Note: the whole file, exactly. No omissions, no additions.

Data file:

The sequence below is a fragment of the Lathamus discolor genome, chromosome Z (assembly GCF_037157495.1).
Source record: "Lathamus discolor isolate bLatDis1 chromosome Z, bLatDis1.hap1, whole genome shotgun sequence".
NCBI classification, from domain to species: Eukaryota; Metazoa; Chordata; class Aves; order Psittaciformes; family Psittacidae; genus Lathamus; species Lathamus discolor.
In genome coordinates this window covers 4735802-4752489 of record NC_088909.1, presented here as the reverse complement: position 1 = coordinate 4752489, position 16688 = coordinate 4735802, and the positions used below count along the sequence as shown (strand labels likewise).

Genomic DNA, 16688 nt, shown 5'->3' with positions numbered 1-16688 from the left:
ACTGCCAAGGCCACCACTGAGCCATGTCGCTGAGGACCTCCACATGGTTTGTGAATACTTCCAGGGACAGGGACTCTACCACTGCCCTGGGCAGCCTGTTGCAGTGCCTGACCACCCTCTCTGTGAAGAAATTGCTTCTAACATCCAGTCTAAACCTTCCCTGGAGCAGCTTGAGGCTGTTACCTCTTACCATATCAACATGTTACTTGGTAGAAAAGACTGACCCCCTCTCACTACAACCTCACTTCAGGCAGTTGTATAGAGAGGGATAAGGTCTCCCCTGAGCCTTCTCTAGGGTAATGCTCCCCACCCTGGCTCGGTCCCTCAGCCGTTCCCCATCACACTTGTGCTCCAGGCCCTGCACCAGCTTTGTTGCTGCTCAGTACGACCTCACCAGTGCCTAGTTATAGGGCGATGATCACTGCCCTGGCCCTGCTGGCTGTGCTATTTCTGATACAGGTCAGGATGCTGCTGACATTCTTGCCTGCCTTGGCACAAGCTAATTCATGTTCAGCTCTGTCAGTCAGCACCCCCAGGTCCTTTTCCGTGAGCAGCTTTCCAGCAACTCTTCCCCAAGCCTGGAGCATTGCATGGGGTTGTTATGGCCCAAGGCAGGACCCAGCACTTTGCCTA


The sequence below is a fragment of the Lathamus discolor genome, chromosome Z (assembly GCF_037157495.1).
Source record: "Lathamus discolor isolate bLatDis1 chromosome Z, bLatDis1.hap1, whole genome shotgun sequence".
NCBI classification, from domain to species: Eukaryota; Metazoa; Chordata; class Aves; order Psittaciformes; family Psittacidae; genus Lathamus; species Lathamus discolor.
In genome coordinates this window covers 4735802-4752489 of record NC_088909.1, presented here as the reverse complement: position 1 = coordinate 4752489, position 16688 = coordinate 4735802, and the positions used below count along the sequence as shown (strand labels likewise).

Genomic DNA, 16688 nt, shown 5'->3' with positions numbered 1-16688 from the left:
ACTGCCAAGGCCACCACTGAGCCATGTCGCTGAGGACCTCCACATGGTTTGTGAATACTTCCAGGGACAGGGACTCTACCACTGCCCTGGGCAGCCTGTTGCAGTGCCTGACCACCCTCTCTGTGAAGAAATTGCTTCTAACATCCAGTCTAAACCTTCCCTGGAGCAGCTTGAGGCTGTTACCTCTTACCATATCAACATGTTACTTGGTAGAAAAGACTGACCCCCTCTCACTACAACCTCACTTCAGGCAGTTGTATAGAGAGGGATAAGGTCTCCCCTGAGCCTTCTCTAGGGTAATGCTCCCCACCCTGGCTCGGTCCCTCAGCCGTTCCCCATCACACTTGTGCTCCAGGCCCTGCACCAGCTTTGTTGCTGCTCAGTACGACCTCACCAGTGCCTAGTTATAGGGCGATGATCACTGCCCTGGCCCTGCTGGCTGTGCTATTTCTGATACAGGTCAGGATGCTGCTGACATTCTTGCCTGCCTTGGCACAAGCTAATTCATGTTCAGCTCTGTCAGTCAGCACCCCCAGGTCCTTTTCCGTGAGCAGCTTTCCAGCAACTCTTCCCCAAGCCTGGAGCATTGCATGGGGTTGTTATGGCCCAAGGCAGGACCCAGCACTTTGCCTA